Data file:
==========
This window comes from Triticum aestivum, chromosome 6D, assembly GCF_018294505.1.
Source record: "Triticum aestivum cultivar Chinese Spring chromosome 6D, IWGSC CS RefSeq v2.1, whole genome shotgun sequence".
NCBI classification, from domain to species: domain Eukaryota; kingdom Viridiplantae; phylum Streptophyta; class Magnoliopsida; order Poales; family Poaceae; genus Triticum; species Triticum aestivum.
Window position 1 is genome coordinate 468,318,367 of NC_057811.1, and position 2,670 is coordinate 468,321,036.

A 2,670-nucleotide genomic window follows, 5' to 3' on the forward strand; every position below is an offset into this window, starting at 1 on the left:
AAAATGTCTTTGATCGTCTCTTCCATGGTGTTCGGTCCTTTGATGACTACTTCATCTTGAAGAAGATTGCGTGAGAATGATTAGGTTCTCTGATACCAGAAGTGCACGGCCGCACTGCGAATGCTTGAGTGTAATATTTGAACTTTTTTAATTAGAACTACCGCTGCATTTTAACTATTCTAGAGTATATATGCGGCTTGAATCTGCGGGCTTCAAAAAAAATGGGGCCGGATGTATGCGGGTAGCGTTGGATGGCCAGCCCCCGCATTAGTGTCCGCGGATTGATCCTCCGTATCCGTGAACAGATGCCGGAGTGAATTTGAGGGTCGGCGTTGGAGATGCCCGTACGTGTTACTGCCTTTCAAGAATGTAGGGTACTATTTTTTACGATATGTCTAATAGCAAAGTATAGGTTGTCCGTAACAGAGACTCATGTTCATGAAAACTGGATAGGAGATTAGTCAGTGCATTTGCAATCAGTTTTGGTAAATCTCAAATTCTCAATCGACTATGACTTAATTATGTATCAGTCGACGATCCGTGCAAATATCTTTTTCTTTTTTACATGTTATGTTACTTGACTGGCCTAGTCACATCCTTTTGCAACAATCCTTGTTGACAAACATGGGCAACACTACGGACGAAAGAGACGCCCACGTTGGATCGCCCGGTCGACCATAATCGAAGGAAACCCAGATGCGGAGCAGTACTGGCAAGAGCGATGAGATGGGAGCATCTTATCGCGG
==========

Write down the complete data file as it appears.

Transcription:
This window comes from Triticum aestivum, chromosome 6D, assembly GCF_018294505.1.
Source record: "Triticum aestivum cultivar Chinese Spring chromosome 6D, IWGSC CS RefSeq v2.1, whole genome shotgun sequence".
NCBI classification, from domain to species: domain Eukaryota; kingdom Viridiplantae; phylum Streptophyta; class Magnoliopsida; order Poales; family Poaceae; genus Triticum; species Triticum aestivum.
Window position 1 is genome coordinate 468,318,367 of NC_057811.1, and position 2,670 is coordinate 468,321,036.

A 2,670-nucleotide genomic window follows, 5' to 3' on the forward strand; every position below is an offset into this window, starting at 1 on the left:
AAAATGTCTTTGATCGTCTCTTCCATGGTGTTCGGTCCTTTGATGACTACTTCATCTTGAAGAAGATTGCGTGAGAATGATTAGGTTCTCTGATACCAGAAGTGCACGGCCGCACTGCGAATGCTTGAGTGTAATATTTGAACTTTTTTAATTAGAACTACCGCTGCATTTTAACTATTCTAGAGTATATATGCGGCTTGAATCTGCGGGCTTCAAAAAAAATGGGGCCGGATGTATGCGGGTAGCGTTGGATGGCCAGCCCCCGCATTAGTGTCCGCGGATTGATCCTCCGTATCCGTGAACAGATGCCGGAGTGAATTTGAGGGTCGGCGTTGGAGATGCCCGTACGTGTTACTGCCTTTCAAGAATGTAGGGTACTATTTTTTACGATATGTCTAATAGCAAAGTATAGGTTGTCCGTAACAGAGACTCATGTTCATGAAAACTGGATAGGAGATTAGTCAGTGCATTTGCAATCAGTTTTGGTAAATCTCAAATTCTCAATCGACTATGACTTAATTATGTATCAGTCGACGATCCGTGCAAATATCTTTTTCTTTTTTACATGTTATGTTACTTGACTGGCCTAGTCACATCCTTTTGCAACAATCCTTGTTGACAAACATGGGCAACACTACGGACGAAAGAGACGCCCACGTTGGATCGCCCGGTCGACCATAATCGAAGGAAACCCAGATGCGGAGCAGTACTGGCAAGAGCGATGAGATGGGAGCATCTTATCGCGG